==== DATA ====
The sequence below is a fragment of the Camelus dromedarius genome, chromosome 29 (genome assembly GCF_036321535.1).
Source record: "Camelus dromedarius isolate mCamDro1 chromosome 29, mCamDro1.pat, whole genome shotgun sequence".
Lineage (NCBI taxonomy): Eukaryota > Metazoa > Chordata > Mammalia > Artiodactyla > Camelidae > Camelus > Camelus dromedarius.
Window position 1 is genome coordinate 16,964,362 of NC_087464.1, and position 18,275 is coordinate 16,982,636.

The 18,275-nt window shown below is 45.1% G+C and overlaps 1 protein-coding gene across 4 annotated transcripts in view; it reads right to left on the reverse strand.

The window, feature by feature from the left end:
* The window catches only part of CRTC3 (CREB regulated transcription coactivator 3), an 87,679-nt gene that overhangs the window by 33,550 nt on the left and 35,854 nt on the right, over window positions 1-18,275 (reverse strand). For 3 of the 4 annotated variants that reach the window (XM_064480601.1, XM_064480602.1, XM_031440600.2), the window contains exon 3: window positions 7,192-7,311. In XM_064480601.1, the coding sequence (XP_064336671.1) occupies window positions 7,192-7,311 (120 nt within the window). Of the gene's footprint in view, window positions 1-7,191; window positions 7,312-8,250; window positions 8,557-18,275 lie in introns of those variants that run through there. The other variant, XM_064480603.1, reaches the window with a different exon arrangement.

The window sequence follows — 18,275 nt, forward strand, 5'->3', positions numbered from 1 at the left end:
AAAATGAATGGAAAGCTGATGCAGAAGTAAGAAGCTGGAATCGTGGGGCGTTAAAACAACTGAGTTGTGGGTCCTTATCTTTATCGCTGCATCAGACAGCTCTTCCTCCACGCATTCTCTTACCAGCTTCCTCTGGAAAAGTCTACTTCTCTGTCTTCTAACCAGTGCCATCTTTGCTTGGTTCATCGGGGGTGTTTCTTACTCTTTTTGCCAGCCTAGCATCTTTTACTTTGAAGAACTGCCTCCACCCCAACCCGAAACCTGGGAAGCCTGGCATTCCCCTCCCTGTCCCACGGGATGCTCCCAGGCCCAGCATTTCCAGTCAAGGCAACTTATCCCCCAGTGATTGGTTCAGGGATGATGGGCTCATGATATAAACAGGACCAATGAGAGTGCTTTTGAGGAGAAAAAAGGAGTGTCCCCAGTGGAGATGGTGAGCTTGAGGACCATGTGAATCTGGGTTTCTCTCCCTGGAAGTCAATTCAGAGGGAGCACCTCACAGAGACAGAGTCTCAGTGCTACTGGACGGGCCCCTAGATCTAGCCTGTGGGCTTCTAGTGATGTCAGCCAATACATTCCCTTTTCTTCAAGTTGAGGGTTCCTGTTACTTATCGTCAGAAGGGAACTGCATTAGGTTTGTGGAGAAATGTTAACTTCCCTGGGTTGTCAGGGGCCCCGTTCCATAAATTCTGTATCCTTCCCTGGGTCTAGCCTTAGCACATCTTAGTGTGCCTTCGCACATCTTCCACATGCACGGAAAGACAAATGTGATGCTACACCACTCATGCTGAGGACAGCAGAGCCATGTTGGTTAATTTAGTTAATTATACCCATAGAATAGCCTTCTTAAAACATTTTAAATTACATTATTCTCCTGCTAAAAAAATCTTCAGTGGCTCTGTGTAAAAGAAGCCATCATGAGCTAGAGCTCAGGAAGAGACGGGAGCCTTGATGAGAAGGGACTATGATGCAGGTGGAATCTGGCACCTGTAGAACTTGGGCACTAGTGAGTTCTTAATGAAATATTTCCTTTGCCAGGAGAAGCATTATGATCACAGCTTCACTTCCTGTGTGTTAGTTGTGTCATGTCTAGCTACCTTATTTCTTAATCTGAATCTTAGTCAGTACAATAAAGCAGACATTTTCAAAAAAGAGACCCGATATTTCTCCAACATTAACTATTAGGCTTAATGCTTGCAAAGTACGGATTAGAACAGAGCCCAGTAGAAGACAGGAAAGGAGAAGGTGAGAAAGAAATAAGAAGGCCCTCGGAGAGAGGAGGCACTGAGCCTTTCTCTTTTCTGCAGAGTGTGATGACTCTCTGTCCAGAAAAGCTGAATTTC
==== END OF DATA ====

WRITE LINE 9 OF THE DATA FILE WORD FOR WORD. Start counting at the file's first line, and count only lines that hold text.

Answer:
AAAATGAATGGAAAGCTGATGCAGAAGTAAGAAGCTGGAATCGTGGGGCGTTAAAACAACTGAGTTGTGGGTCCTTATCTTTATCGCTGCATCAGACAGCTCTTCCTCCACGCATTCTCTTACCAGCTTCCTCTGGAAAAGTCTACTTCTCTGTCTTCTAACCAGTGCCATCTTTGCTTGGTTCATCGGGGGTGTTTCTTACTCTTTTTGCCAGCCTAGCATCTTTTACTTTGAAGAACTGCCTCCACCCCAACCCGAAACCTGGGAAGCCTGGCATTCCCCTCCCTGTCCCACGGGATGCTCCCAGGCCCAGCATTTCCAGTCAAGGCAACTTATCCCCCAGTGATTGGTTCAGGGATGATGGGCTCATGATATAAACAGGACCAATGAGAGTGCTTTTGAGGAGAAAAAAGGAGTGTCCCCAGTGGAGATGGTGAGCTTGAGGACCATGTGAATCTGGGTTTCTCTCCCTGGAAGTCAATTCAGAGGGAGCACCTCACAGAGACAGAGTCTCAGTGCTACTGGACGGGCCCCTAGATCTAGCCTGTGGGCTTCTAGTGATGTCAGCCAATACATTCCCTTTTCTTCAAGTTGAGGGTTCCTGTTACTTATCGTCAGAAGGGAACTGCATTAGGTTTGTGGAGAAATGTTAACTTCCCTGGGTTGTCAGGGGCCCCGTTCCATAAATTCTGTATCCTTCCCTGGGTCTAGCCTTAGCACATCTTAGTGTGCCTTCGCACATCTTCCACATGCACGGAAAGACAAATGTGATGCTACACCACTCATGCTGAGGACAGCAGAGCCATGTTGGTTAATTTAGTTAATTATACCCATAGAATAGCCTTCTTAAAACATTTTAAATTACATTATTCTCCTGCTAAAAAAATCTTCAGTGGCTCTGTGTAAAAGAAGCCATCATGAGCTAGAGCTCAGGAAGAGACGGGAGCCTTGATGAGAAGGGACTATGATGCAGGTGGAATCTGGCACCTGTAGAACTTGGGCACTAGTGAGTTCTTAATGAAATATTTCCTTTGCCAGGAGAAGCATTATGATCACAGCTTCACTTCCTGTGTGTTAGTTGTGTCATGTCTAGCTACCTTATTTCTTAATCTGAATCTTAGTCAGTACAATAAAGCAGACATTTTCAAAAAAGAGACCCGATATTTCTCCAACATTAACTATTAGGCTTAATGCTTGCAAAGTACGGATTAGAACAGAGCCCAGTAGAAGACAGGAAAGGAGAAGGTGAGAAAGAAATAAGAAGGCCCTCGGAGAGAGGAGGCACTGAGCCTTTCTCTTTTCTGCAGAGTGTGATGACTCTCTGTCCAGAAAAGCTGAATTTC